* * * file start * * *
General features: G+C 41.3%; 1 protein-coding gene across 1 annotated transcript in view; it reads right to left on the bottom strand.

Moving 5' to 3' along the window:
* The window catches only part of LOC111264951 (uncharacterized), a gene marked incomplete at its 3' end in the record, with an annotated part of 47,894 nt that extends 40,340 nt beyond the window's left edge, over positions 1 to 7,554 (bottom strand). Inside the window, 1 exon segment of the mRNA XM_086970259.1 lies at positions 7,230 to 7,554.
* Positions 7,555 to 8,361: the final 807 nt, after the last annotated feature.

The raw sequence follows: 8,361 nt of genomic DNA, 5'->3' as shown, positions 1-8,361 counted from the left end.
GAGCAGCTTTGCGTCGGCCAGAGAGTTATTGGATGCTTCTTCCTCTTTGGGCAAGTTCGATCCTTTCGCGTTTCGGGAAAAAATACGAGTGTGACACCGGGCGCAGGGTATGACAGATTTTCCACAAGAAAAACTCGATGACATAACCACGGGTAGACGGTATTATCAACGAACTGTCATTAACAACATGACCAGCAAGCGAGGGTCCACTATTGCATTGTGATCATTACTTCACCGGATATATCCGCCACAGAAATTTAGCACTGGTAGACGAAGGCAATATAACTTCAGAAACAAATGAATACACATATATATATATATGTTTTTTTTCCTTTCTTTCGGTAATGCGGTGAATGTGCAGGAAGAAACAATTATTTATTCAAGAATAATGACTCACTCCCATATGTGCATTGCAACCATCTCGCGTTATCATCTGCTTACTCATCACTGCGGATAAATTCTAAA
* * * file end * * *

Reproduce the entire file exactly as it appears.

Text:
General features: G+C 41.3%; 1 protein-coding gene across 1 annotated transcript in view; it reads right to left on the bottom strand.

Moving 5' to 3' along the window:
* The window catches only part of LOC111264951 (uncharacterized), a gene marked incomplete at its 3' end in the record, with an annotated part of 47,894 nt that extends 40,340 nt beyond the window's left edge, over positions 1 to 7,554 (bottom strand). Inside the window, 1 exon segment of the mRNA XM_086970259.1 lies at positions 7,230 to 7,554.
* Positions 7,555 to 8,361: the final 807 nt, after the last annotated feature.

The raw sequence follows: 8,361 nt of genomic DNA, 5'->3' as shown, positions 1-8,361 counted from the left end.
GAGCAGCTTTGCGTCGGCCAGAGAGTTATTGGATGCTTCTTCCTCTTTGGGCAAGTTCGATCCTTTCGCGTTTCGGGAAAAAATACGAGTGTGACACCGGGCGCAGGGTATGACAGATTTTCCACAAGAAAAACTCGATGACATAACCACGGGTAGACGGTATTATCAACGAACTGTCATTAACAACATGACCAGCAAGCGAGGGTCCACTATTGCATTGTGATCATTACTTCACCGGATATATCCGCCACAGAAATTTAGCACTGGTAGACGAAGGCAATATAACTTCAGAAACAAATGAATACACATATATATATATATGTTTTTTTTCCTTTCTTTCGGTAATGCGGTGAATGTGCAGGAAGAAACAATTATTTATTCAAGAATAATGACTCACTCCCATATGTGCATTGCAACCATCTCGCGTTATCATCTGCTTACTCATCACTGCGGATAAATTCTAAA